It is now old wisdom that Barack Obama created Trump—as in the idea of a national pushback to Obama’s out-of-the-mainstream agendas and the unconstitutional way in which he pursued them. Forgotten is the insulation that Obama has also provided for the excesses of Trump as a candidate and, especially, if he were to be president.
Last week, in sober and judicious tones Obama all but warned Americans that they cannot seriously support Trump, who, he implied, is little more than a reality-TV conman. But such admonitions come from a president whose chief foreign policy advisor, a failed fiction writer and D.C. insider, just bragged how he deceived the media and Washington’s insider world by feeding amateurish journalists misleading talking points. Is it serious or in the spirit of reality TV for a president to invite to the White House a rapper whose court-ordered ankle monitor goes off in a presidential ceremony, or to give an exclusive interview with YouTube personality GloZell, noted for her selfies of eating breakfast cereal floating about her in a bathtub? Obama has lectured the media that they have to vent Trump, this from a candidate who never released his medical or college records, whose speech in praise of Rashid Khalidi was suppressed by the media, and whose entire memoir was only belatedly found out to be impressionistic fiction. Obama lowered the bar and Trump skipped over it.
Can Trump mislead much more than did Obama, who assured Americans that they would never lose their doctor or health plan but rather save money and have better care, and that pulling peacekeepers from Iraq would ensure a stable and self-reliant country? Obama, remember, also bragged abroad that he had all but closed Guantanamo within a year and would stop the Bush habit of piling up more debt? After Ben Rhodes and Jonathan Gruber, what exactly are the presidential standards on veracity that we must hold Trump to?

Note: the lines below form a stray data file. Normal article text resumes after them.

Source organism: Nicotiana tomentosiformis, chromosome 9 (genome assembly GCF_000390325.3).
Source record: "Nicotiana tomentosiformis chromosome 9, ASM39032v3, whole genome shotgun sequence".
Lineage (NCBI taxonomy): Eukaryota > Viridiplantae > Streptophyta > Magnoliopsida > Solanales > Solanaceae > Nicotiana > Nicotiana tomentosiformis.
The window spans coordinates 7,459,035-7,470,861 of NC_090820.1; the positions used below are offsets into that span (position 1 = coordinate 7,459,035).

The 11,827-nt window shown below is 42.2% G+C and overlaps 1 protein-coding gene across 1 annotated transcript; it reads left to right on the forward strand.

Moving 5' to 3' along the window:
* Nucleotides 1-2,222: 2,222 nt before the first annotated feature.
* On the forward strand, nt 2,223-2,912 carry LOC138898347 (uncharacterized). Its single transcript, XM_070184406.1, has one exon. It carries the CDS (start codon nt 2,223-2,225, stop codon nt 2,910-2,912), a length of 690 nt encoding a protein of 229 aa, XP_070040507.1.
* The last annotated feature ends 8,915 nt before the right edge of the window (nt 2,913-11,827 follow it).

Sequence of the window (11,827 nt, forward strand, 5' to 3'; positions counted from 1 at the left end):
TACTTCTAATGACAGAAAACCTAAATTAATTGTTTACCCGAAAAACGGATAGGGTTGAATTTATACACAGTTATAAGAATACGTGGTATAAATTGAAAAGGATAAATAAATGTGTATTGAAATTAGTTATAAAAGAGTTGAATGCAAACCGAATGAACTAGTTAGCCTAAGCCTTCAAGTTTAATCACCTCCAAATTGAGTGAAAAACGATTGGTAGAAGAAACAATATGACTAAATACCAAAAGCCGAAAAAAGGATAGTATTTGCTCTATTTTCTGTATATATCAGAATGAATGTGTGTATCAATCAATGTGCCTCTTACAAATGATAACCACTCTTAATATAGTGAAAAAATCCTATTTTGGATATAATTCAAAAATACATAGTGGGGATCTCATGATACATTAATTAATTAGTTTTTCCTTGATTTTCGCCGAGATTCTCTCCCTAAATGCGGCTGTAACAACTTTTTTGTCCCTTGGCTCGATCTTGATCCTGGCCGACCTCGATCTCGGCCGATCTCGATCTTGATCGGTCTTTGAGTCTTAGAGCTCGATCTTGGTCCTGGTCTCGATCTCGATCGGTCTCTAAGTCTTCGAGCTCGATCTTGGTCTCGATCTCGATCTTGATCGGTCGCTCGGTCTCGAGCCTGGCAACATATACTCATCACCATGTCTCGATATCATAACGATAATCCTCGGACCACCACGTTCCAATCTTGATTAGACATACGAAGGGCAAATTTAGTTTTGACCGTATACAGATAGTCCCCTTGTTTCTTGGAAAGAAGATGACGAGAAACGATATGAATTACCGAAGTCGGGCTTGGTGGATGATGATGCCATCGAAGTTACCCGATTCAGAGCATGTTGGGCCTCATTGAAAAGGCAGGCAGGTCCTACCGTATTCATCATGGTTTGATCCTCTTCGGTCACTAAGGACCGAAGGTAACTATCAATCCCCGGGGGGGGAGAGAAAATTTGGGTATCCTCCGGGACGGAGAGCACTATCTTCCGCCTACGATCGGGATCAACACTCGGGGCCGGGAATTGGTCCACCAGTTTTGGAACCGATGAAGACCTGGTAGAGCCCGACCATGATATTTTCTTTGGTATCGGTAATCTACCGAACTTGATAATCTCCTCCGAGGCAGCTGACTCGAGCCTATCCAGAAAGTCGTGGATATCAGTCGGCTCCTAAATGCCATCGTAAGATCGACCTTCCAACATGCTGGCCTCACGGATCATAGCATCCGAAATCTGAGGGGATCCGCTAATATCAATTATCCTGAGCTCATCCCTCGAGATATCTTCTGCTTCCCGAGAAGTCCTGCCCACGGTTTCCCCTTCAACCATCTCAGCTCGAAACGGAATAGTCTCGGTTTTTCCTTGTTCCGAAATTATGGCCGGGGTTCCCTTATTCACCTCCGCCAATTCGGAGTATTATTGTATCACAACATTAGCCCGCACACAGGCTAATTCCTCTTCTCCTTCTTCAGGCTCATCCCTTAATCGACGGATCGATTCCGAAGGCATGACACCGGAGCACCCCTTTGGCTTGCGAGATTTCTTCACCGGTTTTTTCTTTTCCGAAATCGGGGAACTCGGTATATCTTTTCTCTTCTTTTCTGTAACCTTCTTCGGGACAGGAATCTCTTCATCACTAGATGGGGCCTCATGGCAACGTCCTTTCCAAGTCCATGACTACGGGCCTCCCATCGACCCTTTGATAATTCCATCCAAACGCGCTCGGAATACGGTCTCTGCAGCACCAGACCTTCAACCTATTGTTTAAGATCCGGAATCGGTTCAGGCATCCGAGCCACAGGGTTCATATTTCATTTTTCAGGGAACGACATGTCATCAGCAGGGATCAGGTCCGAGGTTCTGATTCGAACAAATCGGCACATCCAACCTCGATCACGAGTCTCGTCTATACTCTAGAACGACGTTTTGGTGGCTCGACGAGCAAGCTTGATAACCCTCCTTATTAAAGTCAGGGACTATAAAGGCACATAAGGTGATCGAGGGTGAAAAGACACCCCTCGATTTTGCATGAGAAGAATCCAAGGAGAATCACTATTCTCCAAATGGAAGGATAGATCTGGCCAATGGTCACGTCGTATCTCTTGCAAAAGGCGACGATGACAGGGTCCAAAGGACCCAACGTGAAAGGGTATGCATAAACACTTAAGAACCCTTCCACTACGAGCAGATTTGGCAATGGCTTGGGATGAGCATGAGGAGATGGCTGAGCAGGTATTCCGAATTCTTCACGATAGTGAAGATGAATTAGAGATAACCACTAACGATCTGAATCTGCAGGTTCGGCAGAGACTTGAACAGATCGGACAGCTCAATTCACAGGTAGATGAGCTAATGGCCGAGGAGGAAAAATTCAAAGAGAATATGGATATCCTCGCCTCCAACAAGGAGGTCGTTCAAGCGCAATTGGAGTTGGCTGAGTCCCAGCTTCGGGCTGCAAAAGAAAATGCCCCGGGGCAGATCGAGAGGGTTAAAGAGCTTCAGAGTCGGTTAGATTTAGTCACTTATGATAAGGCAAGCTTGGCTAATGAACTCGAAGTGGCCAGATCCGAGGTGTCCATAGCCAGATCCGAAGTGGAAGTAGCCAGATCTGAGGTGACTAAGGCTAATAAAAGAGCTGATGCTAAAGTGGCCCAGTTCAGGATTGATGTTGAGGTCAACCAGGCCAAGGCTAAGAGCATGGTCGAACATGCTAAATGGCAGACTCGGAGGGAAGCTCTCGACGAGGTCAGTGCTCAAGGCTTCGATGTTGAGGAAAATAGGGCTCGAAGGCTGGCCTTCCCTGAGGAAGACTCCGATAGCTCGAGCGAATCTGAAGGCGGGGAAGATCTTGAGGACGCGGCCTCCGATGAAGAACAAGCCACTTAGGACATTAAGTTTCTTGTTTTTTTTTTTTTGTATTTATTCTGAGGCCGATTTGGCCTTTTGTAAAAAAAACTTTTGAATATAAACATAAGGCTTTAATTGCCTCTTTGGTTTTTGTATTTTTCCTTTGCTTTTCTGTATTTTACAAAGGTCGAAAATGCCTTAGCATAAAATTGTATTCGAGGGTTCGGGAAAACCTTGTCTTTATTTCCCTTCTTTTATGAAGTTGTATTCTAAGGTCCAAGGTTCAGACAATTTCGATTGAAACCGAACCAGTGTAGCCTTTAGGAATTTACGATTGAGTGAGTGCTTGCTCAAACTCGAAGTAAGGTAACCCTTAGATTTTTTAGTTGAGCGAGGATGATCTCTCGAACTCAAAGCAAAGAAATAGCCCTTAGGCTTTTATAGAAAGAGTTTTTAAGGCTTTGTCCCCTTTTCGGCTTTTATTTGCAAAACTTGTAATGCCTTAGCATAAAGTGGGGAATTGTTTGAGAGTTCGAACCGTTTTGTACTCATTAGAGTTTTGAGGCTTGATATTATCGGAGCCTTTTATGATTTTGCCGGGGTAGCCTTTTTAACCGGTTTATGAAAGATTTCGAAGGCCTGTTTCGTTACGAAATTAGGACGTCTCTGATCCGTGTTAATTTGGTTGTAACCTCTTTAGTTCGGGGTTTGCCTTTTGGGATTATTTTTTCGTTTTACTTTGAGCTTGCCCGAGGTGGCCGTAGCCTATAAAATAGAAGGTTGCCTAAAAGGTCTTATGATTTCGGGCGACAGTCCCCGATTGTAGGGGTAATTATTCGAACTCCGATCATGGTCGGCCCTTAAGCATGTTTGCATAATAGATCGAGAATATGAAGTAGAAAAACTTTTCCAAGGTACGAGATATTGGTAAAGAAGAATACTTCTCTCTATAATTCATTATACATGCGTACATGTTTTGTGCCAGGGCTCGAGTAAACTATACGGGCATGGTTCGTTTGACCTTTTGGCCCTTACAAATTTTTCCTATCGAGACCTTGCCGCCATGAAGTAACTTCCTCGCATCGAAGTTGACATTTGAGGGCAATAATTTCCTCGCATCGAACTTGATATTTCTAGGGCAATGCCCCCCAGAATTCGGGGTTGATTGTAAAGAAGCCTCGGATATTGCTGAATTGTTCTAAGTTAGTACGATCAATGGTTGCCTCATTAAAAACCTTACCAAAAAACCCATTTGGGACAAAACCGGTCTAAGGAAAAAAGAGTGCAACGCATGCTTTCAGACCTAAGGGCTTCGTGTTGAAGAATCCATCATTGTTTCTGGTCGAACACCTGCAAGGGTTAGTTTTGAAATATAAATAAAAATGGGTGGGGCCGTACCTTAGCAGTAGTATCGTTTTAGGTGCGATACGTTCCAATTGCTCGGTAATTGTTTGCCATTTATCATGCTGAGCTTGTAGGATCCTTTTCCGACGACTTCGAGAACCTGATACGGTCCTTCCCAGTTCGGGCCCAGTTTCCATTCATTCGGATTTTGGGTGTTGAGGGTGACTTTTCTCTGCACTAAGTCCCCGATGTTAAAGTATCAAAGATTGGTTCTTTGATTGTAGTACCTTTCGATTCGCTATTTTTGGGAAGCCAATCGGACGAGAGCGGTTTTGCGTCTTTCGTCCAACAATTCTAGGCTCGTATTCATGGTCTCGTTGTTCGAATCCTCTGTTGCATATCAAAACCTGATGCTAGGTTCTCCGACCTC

Can Trump act any less constitutionally than has Obama? Will he scan existing law, and order his attorney general to enforce some statutes but ignore others? Will he boast that “I won” and thus has a pen and a phone to sign treaties with foreign countries without Senate ratification? Will Trump, in Obama fashion, threaten to cut off federal funds to cities that believe in biologically identified male/female restrooms, while encouraging other cities to defy federal immigration law? Sanctuary cities in California, but not in North Carolina? Are we back to 1860 and state nullification of federal law if and when the president wishes it?
How can the media fault Trump as uniquely dense for lacking even basic familiarity with geography or foreign affairs, when they shrugged after the current president of the United States variously believed there are 57 states, there is an Austrian-speaking Austria, and the Maldives islands are the Falklands? When a president declares that Hawaii is in Asia, certainly the media cannot be surprised that Trump is not embarrassed about being clueless about the nuclear triad.
Trump is certainly vicious, but after 2009 viciousness is no longer a mortal sin in presidential politics. If it were, Obama would have been through for his thuggish language, after advising supporters to “get in their faces,” take “a gun to a knife fight” and “punish our enemies.” Trump often ridicules the helpless. But he if stoops to make fun of the Special Olympics or jokes about vaporizing people with Predator drones, what will the New York Times or NPR do? Obama ridiculed the wealthy, who did not build their own businesses, or did not know when to stop profiting, or were clueless about the point at which they had made enough money or needed their money spread around. But then again, Obama made fun of the lower middle classes as well, who clung to their religion and guns and were stereotyped as xenophobes and nativists.